The terminal will connect to Terminal 5 and be able to hold 10 new gates, check-in halls, arrival spaces and more, all designed to enhance customer experience.

Pandemic Help for Local Restaurants

As we know, eateries were one of the businesses hardest hit by the pandemic.  Many of them didn’t survive, despite federal aid.  Some are still struggling tremendously.   In New York, commitments are now underway to try to offer assistance in the hope that restaurants will be able to get through the pandemic.

New York State has just launched the New York State’s $35 million Restaurant Return-to-Work Tax Credit Program as part of the New York State FY 2022 Budget.  This was put in place as a way to create more jobs and offer relief to the restaurants severely impacted by the pandemic. 

Basically there will be a tax credit to encourage large scale and fast hiring of restaurant workers. For those restaurants that qualify for the aid, this translates into up to $5,000 tax credit for each new hire, up to $50,000 in tax credits for each business.   

On this new initiative Governor Cuomo said:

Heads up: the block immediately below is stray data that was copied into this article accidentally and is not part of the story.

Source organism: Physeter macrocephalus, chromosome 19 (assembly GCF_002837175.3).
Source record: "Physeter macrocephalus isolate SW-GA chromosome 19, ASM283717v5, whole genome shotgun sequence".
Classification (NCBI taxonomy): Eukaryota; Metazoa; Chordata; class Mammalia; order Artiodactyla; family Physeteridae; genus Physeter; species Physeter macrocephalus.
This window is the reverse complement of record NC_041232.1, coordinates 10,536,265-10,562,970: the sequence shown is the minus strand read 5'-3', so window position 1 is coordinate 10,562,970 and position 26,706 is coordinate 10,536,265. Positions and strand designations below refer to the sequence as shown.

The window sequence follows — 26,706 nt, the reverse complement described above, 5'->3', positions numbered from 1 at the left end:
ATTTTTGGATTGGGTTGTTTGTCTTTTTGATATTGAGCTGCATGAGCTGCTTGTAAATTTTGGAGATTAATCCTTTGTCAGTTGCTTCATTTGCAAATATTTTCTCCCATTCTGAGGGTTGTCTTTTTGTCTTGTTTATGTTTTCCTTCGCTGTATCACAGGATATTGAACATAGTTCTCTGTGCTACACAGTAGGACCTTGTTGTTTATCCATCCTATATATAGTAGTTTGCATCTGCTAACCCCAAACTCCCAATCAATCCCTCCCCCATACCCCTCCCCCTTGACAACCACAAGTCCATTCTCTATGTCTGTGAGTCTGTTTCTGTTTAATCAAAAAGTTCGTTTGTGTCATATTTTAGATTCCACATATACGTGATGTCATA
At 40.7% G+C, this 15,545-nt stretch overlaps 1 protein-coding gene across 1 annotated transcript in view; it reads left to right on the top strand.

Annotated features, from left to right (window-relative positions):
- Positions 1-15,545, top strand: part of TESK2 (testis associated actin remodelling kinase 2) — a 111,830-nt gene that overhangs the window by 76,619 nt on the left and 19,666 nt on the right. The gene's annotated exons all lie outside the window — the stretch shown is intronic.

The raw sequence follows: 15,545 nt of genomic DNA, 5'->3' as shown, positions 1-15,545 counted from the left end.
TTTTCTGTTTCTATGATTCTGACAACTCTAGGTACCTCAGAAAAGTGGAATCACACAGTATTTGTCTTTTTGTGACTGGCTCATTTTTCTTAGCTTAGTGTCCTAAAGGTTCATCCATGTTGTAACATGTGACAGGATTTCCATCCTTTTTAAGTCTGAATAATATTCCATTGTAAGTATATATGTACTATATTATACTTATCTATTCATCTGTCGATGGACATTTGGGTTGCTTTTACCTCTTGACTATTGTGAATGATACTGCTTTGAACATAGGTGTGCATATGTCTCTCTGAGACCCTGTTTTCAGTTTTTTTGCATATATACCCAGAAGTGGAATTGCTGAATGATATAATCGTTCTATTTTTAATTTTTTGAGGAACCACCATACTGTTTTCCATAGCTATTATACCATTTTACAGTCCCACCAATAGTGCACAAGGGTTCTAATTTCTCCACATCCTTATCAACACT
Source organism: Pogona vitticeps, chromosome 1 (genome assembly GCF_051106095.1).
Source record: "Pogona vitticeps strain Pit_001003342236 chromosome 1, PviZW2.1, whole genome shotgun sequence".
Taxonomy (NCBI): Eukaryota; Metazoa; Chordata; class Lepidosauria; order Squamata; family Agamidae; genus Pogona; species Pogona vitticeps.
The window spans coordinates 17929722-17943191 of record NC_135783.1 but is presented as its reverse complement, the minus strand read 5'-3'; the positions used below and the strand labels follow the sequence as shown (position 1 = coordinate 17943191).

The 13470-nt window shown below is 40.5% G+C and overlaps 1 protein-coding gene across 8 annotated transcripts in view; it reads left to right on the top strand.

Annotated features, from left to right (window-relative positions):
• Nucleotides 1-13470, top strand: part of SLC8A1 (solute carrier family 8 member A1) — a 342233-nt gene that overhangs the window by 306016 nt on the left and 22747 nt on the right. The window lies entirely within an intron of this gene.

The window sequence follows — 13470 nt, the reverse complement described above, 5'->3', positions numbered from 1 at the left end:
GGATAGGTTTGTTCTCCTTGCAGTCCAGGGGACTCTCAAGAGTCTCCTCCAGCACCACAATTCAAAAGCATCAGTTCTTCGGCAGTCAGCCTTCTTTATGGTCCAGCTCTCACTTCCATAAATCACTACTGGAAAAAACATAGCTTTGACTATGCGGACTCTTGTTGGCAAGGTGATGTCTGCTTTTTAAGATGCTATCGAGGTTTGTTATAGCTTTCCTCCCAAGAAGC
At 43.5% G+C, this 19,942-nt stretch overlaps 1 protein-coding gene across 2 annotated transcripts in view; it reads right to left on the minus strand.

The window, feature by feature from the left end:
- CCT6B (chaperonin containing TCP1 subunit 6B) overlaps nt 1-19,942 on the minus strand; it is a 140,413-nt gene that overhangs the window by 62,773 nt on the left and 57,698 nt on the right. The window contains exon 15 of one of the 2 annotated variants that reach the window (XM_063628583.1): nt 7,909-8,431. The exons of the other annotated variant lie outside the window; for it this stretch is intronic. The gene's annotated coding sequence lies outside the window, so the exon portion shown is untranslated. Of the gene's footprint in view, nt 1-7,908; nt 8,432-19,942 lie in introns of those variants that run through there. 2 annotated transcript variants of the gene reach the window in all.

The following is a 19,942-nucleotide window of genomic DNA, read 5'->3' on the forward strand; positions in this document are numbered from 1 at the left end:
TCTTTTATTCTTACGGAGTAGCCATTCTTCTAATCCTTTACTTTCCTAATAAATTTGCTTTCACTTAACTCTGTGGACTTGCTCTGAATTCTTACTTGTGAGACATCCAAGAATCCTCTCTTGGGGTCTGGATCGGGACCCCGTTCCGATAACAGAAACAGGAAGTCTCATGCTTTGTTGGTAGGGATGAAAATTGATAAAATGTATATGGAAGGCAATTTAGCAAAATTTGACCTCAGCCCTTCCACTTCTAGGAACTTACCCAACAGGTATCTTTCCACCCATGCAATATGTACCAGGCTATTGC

“New York’s restaurants are not only the best in the world, they are vital to the state’s economy, employing thousands of people and showcasing cuisines that reflect our great diversity. Restaurants also serve as an entrepreneurial outlet and are often families’ gateways to the American Dream. The restaurant industry was among the hardest hit during the COVID-19 pandemic, as public health and safety concerns restricted many of its service operations. With the state’s COVID-19 restrictions lifted, restaurants opening to full capacity, and tables filling up, this will support the much-needed hiring of workers by these establishments to meet their increased demand.” 

Brooklyn cocktail bar and restaurant co-owner Ivy Mix shared her experiences with CBS.  She said

“The last few months have been very promising, after a year and a half of going into the red. Now it’s, ‘Oh god, is this going to be it?’ again. Last night was one of the worst nights we’ve had in months, and it was a beautiful night. “It’s worrying — if that’s forever, if that’s my next year.”

This was just after the CDC’s reports about the severity of the Delta variant and how it was raging through the nation.